South Africa’s specialised police investigations unit, the Hawks, have re-arrested a 28-year-old man suspected to be the leader of a syndicate behind the smuggling of luxury vehicles into Zimbabwe.
Raymond Sibusiso Tshabalala is accused of leading a team that is stealing vehicles in South Africa and smuggling them into Zimbabwe over or through the Limpopo River. Much of the time the Limpopo has very low surface flows it is possible to used donkeys to drag cars across the sand and small streams.
In some instances, the vehicles are eventually taken to Zambia, Malawi, Tanzania and Mozambique.
Tshabalala was arrested on Friday by the Musina Hawks’ Serious Organised Crime Investigation Unit assisted by Gauteng Provincial Organised Crime Unit after he had absconded while on bail pending trial.
Hawks spokesperson for Limpopo Province Lieutenant Colonel Matimba Maluleke confirmed the suspect’s arr£st yesterday.
“It is alleged that in the early hours of 09 December 2017, the accused together with his accomplices broke into a Ford Vehicle Dealership in Phalaborwa and stole six vehicles,” said Lt Col Maluleke. “These included two by Ford Everest and four Ford Ranger worth R3 235 000.
“The matter was immediately reported to the police and a case was opened and referred to the Hawks’ Serious Organised Crime Investigation for further probe”.
He said an intensive investigation was conducted and it resulted in the recovery of five of the six stolen motor vehicles in Masisi area near the Limpopo River on the very same day they were reported stolen.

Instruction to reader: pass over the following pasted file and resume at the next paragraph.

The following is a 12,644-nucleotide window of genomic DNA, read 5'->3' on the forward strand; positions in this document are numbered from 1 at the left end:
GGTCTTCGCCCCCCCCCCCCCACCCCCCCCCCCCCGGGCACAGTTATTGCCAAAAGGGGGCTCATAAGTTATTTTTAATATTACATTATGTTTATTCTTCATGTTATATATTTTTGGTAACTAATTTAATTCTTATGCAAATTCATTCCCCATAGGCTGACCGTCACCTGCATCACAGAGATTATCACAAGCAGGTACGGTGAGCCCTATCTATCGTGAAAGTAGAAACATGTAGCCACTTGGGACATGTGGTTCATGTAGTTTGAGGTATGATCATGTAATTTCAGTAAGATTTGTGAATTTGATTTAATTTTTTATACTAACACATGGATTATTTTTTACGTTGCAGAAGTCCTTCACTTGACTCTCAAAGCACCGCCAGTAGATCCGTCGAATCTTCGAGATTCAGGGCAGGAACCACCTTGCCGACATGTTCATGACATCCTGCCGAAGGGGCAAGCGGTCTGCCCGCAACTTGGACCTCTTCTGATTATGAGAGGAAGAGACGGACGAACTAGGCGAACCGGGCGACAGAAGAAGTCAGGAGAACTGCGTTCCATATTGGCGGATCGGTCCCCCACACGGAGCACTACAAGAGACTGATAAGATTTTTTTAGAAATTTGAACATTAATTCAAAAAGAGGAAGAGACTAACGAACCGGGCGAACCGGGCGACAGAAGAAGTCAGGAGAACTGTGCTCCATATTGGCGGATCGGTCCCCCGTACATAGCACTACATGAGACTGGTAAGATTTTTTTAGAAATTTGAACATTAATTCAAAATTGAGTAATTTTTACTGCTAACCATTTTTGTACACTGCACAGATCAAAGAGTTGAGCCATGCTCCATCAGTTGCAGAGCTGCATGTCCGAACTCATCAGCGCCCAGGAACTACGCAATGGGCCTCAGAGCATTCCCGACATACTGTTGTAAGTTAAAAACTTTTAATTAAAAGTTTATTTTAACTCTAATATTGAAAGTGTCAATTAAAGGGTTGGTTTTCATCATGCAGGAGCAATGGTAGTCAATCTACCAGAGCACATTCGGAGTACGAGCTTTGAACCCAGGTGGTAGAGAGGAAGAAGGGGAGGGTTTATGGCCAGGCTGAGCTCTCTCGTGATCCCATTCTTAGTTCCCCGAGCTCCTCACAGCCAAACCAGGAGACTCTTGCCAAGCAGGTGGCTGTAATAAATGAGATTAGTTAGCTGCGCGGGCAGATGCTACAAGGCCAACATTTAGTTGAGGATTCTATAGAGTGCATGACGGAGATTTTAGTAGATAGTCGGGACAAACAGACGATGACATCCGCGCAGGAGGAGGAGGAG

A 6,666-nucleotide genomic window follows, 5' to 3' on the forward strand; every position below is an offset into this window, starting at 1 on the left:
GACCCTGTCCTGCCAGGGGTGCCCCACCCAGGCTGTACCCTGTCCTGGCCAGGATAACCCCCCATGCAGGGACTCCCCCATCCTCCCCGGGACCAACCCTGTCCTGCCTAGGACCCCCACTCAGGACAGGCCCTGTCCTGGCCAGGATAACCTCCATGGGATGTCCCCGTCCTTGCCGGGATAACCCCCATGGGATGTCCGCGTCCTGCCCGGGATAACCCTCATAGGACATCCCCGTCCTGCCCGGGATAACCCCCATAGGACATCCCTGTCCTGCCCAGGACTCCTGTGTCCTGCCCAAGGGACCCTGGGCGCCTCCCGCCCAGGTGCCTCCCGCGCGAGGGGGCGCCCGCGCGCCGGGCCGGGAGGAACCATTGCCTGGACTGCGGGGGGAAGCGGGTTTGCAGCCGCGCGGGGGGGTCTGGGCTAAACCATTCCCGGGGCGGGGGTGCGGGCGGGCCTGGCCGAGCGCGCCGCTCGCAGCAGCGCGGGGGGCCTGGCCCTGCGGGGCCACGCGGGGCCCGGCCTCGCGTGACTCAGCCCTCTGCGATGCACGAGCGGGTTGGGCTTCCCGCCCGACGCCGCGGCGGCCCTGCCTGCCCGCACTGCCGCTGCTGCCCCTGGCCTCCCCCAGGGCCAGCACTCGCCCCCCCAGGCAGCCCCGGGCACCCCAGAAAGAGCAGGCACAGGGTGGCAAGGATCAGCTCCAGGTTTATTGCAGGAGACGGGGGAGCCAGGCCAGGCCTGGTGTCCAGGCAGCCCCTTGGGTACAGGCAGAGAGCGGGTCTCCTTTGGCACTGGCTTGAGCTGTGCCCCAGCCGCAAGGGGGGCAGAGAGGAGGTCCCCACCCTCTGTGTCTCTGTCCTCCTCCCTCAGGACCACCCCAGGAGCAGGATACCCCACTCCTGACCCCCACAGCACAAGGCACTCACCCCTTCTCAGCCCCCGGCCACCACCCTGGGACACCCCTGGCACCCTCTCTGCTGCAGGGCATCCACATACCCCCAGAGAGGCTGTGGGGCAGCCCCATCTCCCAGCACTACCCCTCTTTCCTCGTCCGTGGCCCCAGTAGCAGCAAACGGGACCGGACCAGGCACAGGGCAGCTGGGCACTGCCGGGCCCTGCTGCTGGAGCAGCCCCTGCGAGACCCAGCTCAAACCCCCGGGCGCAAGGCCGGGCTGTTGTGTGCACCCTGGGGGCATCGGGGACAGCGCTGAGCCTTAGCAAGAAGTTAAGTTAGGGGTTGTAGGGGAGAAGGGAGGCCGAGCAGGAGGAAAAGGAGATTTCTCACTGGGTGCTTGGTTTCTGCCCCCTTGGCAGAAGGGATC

The vehicles were intercepted from crossing the Limpopo River into Zimbabwe and all the drivers ran away.
Lt Col Maluleke said through the assistance of the law abiding citizens, one of the accused, Tsununu Ahmad Maphosa (36) who is already convicted and sentenced was arr£sted in the area while attempting to flee.
“The Hawks continued with the investigation until Raymond Sibusiso Tshabalala was arr£sted in Gauteng Province on 9 January 2019,” he said.
“Tshabalala is believed to be the mastermind behind cross-border vehicle smuggling syndicate that operates between Gauteng and Limpopo.
Following the initial arrest, the accused was later released on bail but he never showed up on his next court dates, and subsequently a warrant of arrest was authorised against him.”
Lt Col Maluleke said the accused was expected to appear in the Musina Magistrate’s Court today.
The smuggling of vehicles has become rampant around the border line and the Government is losing millions of dollars in import revenue annually.
A modest car is charged 96 percent import duty inclusive of VAT and Surtax on the total invoice value.
Indications are that most of these stolen cars are rental cars in South Africa and are smuggled to Malawi, Mozambique and Tanzania via Zimbabwe.
However, several others find their way to the local car sales in Zimbabwe.
Zimbabwean and South African police have been intercepting some of the top-of-the-range vehicles which were being smuggled to South Africa via the Limpopo River.
In some instances, the vehicles were being pulled across the river by donkeys after they got stuck in the sand.
This has been regular along the borderline and on a probability scale, one would assume that for every one intercepted vehicle 10 others would have passed through illegal entry points undetected.